Costs nightmare for Packers City of Dreams casino - Tuesday 19th of June 2007
JAMES Packers Macau gaming joint venture, Melco PBL Entertainment, has taken on more debt to help fund climbing construction costs for its City of Dreams casino complex on the Cotai strip.
The cost of building and designing the project, which includes a casino, shops, three hotels and a block of serviced apartments, has jumped 23 per cent to $US1.85 billion ($A2.2 billion), the company said in a statement to the US Securities and Exchange Commission on Friday.
Including land costs and working capital, the budget has climbed to $US2.47 billion. Its opening has also been pushed back three months to the end of March 2009.
Melco PBL has entered into a new debt agreement with a group of banks giving it access to $US2.75 billion in funds, replacing the $US1.6 billion facility it had previously.
The cost blow-out comes on top of the Chinese Governments recent crackdown on visas to Macau and the decision by casino tycoon Steve Wynn to delay his expansion in the Asian gaming hub.
These developments have put pressure on Melco PBL shares, which trade on the Nasdaq market.
On Friday, they closed at $US12.62, well down on their $US19 December listing price.
But they were up almost 5 per cent on the day in line with other gaming stocks following the announcement of a $6.1 billion private equity buyout of US casino group Penn National.
Melco PBLs chief financial officer, Simon Dewhurst, said the groups new debt financing arrangement was a major milestone for the company.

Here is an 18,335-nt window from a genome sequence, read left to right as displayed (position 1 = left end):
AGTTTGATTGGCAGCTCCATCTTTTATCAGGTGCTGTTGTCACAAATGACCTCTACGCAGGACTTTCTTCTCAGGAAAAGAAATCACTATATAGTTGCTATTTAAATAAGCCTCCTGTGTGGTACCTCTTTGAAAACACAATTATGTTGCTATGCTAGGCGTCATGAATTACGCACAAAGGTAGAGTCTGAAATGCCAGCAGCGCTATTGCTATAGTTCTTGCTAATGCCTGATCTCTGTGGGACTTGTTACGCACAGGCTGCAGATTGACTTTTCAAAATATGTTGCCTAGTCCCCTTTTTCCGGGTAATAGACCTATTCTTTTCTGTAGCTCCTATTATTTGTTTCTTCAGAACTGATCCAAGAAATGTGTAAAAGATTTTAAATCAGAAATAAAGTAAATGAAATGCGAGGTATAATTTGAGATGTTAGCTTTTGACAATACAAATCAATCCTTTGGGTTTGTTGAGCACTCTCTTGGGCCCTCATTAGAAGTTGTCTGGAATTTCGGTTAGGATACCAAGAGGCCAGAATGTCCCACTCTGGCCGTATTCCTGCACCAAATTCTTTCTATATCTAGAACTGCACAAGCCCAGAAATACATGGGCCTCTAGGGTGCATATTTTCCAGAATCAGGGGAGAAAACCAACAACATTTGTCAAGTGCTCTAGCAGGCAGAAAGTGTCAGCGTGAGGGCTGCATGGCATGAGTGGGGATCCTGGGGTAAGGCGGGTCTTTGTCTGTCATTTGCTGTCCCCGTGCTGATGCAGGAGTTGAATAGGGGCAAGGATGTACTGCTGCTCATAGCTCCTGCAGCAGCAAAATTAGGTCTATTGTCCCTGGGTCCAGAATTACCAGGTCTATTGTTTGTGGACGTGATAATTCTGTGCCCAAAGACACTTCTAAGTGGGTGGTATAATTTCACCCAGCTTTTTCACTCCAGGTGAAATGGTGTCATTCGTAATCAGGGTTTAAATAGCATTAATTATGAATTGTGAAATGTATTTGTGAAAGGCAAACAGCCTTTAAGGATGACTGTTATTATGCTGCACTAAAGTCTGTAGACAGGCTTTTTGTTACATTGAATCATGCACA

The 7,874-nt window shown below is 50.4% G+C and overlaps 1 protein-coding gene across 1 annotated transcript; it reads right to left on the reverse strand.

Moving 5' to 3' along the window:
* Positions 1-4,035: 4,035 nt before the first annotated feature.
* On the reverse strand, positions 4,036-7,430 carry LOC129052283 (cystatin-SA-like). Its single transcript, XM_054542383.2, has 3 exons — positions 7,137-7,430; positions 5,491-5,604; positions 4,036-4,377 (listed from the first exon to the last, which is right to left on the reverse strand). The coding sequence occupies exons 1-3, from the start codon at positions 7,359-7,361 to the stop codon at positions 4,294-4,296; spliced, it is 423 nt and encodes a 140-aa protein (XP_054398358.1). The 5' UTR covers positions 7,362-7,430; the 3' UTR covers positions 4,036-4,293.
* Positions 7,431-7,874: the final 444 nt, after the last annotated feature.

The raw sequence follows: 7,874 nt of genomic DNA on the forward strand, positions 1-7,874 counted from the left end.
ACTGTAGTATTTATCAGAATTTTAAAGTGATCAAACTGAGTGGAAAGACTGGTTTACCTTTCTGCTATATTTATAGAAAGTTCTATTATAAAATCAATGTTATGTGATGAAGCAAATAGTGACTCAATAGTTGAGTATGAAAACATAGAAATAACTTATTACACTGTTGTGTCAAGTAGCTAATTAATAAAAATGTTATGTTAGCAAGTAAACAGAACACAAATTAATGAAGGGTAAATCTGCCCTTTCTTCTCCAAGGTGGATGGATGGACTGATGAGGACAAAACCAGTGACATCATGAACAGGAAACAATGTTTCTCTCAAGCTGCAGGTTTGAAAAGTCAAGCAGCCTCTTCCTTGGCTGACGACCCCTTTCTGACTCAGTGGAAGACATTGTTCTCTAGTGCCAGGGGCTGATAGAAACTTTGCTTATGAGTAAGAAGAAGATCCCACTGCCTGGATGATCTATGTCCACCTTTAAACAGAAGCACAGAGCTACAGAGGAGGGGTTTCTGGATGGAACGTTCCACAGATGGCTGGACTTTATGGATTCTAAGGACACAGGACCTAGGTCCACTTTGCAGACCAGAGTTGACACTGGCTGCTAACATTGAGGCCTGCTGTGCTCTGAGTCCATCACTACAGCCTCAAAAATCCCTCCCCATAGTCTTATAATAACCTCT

"It secures the necessary financial capital to fully fund our existing development pipeline in Macau," he said in the statement.
Melco PBL said part of the increase in costs was due to the new $US353 million plan for a serviced apartment hotel complex, a significant increase on the initial $US96 million proposal.
The company is also building a $US169 million 1700-seat theatre and expects a new production by Franco Dragone, of Cirque de Soleil fame, to open by the end of 2009.
Melco PBL is a venture between Publishing & Broadcasting Ltd and Hong Kong-based investor Lawrence Ho, son of controversial Macau casino king Stanley Ho.
PBLs shares have fallen more than 10 per cent in the past two weeks, closing at $19.20 on Friday, partly because of concerns about the joint venture.
Most analysts have already taken into account the risks associated with the business.
Other news from around the same time
CASINO PLAN FLOATS INTO PLACE - Tuesday 19th of June 2007
Workers are seaming together pieces of a new Horseshoe casino platform, after the last two of six mo....
Five months after act passed, casino regulations still to be formulated - Tuesday 19th of June 2007
Exactly five months after the government used its majority to rush an amendment to legalise casino g....
Bets back on for casino - Tuesday 19th of June 2007
MANCHESTERS supercasino bid is back on track after a legal challenge claiming new casinos would be u....
New gaming deal could give Ontario natives $2.5-billion - Tuesday 19th of June 2007
Ontarios aboriginal communities could get $2.5-billion over the next 20 years under a new proposed d....
Casinos lift ban against software pioneer - Tuesday 12th of June 2007
Harrahs casinos has lifted its ban against the man who wrote the first version of Microsoft Word. Ri....
Ballys dealers approve union by wide margin - Monday 4th of June 2007
Casino dealers at Ballys Atlantic City voted emphatically in favor of forming a union Sunday in what....
Govt against casinos - Monday 4th of June 2007
MINISTER in the Ministry of Finance, Conrad Enill, reaffirmed the Government’s opposition to casino ....
B.C. lotto president fired - Monday 4th of June 2007
The president of the British Columbia Lottery Corp. has been fired after a week of criticism over la....
Tourism and Gaming - Monday 4th of June 2007
One of the tasks that I always liked as a business reporter covering major public casino operators w....
Smoking Ban Now Extends To Casinos - Monday 4th of June 2007
Its official. Colorado casinos will be going smoke-free on Jan. 1Gov. Bill Ritter signed that bill i....